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=1000

Due October 1, 1996

Aluminum 'R Us

INTER-OFFICE CORRESPONDENCE

tabular10


I've decided to give you a chance to prove your ideas about replacing the retiring Joe Beenherelong with a computer system. As you know, we have relied on Joe for thirty years to plan the cutting patterns that divide aluminum profiles. I find it hard to believe that you can do a better job than Joe, but I'll give you a chance.

Attached is a description of the problem and a sample of the problems Joe solves. I would like a report back from you in two weeks giving the following:

  1. An outline of your so-called ``variable generation'' approach to this problem. The most important difficulty seems to be in handling some of the more idiosyncratic constraints that Joe faces, so be sure the talk about them. In particular, any constraints that you cannot handle, or can handle in only a limited way are very important to identify.
  2. A comparison of the results of your method versus Joe's result on the sample problem. I know that there is not time to get a fully automated system, so some portions of your method should be done by hand.
  3. A description of how your method can help in answering some of Sale's questions regarding costs.
  4. A brief description of the hardware you believe will be necessary to run problems like the sample problem and the time required to get good solutions.

Aluminum 'R Us

INTER-OFFICE CORRESPONDENCE

tabular21


T. Boss asked me to describe the profile division problem to you. I don't know why I need to waste my time when I have work to do, but here goes.

As you know, we manufacture aluminum profiles, which is a fancy word for a long stick of aluminum. We then divide the profile into smaller pieces to meet customer orders. We have a number of machines that do this division. It is the scheduling of these machines that is the hard part. Due to limitations on the type of profile each machine can handle, however, I generally need only solve single machine problems.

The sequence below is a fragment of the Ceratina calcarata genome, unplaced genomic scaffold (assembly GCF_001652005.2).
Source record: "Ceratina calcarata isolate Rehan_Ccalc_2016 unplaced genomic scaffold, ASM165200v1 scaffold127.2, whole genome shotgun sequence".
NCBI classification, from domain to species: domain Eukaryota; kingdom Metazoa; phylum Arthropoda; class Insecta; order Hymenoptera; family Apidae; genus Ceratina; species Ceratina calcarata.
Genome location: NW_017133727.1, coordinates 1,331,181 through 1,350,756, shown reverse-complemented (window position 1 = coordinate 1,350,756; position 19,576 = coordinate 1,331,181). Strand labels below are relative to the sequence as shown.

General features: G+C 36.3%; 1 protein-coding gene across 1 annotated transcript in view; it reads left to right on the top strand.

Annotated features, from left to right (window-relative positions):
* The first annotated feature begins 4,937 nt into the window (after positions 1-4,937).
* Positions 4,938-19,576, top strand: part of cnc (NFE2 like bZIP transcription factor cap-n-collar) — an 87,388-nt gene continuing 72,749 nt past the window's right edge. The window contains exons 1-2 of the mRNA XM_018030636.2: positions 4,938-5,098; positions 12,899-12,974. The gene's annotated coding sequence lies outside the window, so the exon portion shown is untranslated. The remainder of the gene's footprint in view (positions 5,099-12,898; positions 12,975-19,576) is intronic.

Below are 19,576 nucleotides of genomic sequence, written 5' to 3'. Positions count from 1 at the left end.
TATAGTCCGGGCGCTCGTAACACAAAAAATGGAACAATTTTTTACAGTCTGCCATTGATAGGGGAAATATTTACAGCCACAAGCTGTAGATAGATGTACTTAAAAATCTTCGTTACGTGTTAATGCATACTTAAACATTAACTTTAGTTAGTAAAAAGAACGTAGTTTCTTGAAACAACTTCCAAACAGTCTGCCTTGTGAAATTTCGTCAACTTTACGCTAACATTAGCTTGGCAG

I generally do a production plan once per two week period for each machine. I generally know the following pieces of information:

  1. The lengths of the profiles that I can choose from. Most types of profile can be made in two to four lengths, though up to ten is possible.
  2. Production limitations on each profile length over this planning period. Most profiles have no limit, but some do.
  3. The cost of using each profile.
  4. Order quantities required for this production period. For any type of aluminum, there will be from three to thirty required lengths. You get these lengths by cutting up profiles. For each length, you have a quantity required.
  5. Limitations on the number of pieces that can come from each profile. Due to technological reasons, it is not possible to divide a profile arbitrarily. Normally, there is a limit on the number of pieces that can come out of a profile. For instance, on a 600 cm long profile on our X3000 machines, no more than 8 pieces can be cut. If you cut 30 cm pieces, then you can get no more than 8, even though the profile is plenty long. This limit does not include any scrap or wasteage: it is a limit on usable pieces.

That's about it. The problem is working it all together. Here is a problem that I know you won't do better than me on.

Profiles: 1000 cm and 600 cm

Limitations: No more than 50,000 of the 600 cm profiles; unlimited on the 1000 cm profiles.

Cost: $1.10 per 600 cm profile; $1.90 per 1000 cm profile.

Orders:

centering30

Limitations on pieces: No more than 8 pieces from each profile. Even a pattern with no waste can have no more than 8 usable pieces.

I don't mind telling you that my production plan cost only $200,000. I won't tell you how I got that because otherwise you would cheat me. See if you can get anywhere near that!

Aluminum 'R Us

INTER-OFFICE CORRESPONDENCE

tabular37


Glad to see that y'all are working to replace Joe Beenherelong. That guy was absolutely useless to us. Maybe he could do some planning (though some say his last good year was in 1971).

One problem we have always had is in estimating a price for the customers. Normally what we do is to take the longest applicable profile, determine the fraction of a profile a single piece takes and then multiply by the number of pieces and the cost of a profile to get the total cost of production. We then apply all sorts of other things. We would like to know if this is at all accurate. I know Joe gave you a sample problem. Even knowing whether we do fine for this sample would be good.

Aluminum 'R Us

INTER-OFFICE CORRESPONDENCE

tabular46


My numbers were all messed up last month. I think it was because Joe messed up on a critical decision (would not be the first time!). On the problem that he sent to you, we had a chance to buy a lot more of the 600 cm profiles at a cost just a nickle more than normal. Silly guy said he had plenty and so we didn't buy. Can you help us on this?




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Michael A. Trick
Tue Sep 24 10:39:24 EDT 1996